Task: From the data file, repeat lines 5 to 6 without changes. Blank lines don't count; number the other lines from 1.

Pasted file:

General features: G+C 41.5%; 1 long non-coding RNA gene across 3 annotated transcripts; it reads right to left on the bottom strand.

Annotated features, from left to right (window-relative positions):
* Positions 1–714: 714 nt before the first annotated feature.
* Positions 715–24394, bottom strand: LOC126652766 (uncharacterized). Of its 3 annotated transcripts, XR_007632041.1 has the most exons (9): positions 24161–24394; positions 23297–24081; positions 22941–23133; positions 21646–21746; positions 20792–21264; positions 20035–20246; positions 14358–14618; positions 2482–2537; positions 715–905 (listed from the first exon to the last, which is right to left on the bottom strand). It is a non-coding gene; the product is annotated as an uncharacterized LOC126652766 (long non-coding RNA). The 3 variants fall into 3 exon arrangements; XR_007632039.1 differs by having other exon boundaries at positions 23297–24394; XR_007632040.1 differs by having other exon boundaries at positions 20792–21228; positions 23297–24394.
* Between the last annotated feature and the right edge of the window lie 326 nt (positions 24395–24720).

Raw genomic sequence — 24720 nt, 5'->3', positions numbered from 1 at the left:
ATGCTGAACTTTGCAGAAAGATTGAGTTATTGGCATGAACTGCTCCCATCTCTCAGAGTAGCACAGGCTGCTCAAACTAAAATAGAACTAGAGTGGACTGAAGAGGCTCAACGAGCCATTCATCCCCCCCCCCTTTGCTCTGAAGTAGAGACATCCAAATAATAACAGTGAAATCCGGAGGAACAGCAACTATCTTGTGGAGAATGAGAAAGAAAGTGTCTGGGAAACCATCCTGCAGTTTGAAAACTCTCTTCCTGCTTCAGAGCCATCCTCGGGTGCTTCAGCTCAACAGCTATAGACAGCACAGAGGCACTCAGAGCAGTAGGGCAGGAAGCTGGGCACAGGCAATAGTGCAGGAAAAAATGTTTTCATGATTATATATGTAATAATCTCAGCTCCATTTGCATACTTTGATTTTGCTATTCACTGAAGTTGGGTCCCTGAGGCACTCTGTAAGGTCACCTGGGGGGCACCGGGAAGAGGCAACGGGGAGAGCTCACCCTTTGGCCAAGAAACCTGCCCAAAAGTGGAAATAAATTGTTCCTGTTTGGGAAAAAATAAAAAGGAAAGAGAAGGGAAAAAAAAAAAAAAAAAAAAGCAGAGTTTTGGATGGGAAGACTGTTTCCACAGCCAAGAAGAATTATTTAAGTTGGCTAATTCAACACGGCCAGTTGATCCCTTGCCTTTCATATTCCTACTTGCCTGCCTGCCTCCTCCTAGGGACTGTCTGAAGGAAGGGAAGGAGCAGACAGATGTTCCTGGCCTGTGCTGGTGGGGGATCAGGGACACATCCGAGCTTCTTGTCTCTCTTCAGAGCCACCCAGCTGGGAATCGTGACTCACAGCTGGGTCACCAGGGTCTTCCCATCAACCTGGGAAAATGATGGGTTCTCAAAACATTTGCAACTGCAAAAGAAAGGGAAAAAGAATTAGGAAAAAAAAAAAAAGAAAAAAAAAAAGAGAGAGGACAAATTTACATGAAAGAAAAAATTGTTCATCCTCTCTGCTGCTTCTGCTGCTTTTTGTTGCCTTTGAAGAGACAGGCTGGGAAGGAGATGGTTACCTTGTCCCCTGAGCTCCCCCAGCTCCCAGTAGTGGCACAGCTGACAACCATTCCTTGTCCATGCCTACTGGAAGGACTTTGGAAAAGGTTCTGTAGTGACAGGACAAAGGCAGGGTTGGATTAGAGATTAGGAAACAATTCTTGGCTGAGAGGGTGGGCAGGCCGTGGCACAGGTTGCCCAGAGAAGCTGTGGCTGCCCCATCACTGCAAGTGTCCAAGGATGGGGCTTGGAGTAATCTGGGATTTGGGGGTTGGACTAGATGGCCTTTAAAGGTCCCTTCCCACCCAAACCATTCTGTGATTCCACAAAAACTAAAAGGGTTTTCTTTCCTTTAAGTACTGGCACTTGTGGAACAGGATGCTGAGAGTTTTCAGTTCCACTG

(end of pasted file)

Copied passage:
* Between the last annotated feature and the right edge of the window lie 326 nt (positions 24395–24720).

Raw genomic sequence — 24720 nt, 5'->3', positions numbered from 1 at the left: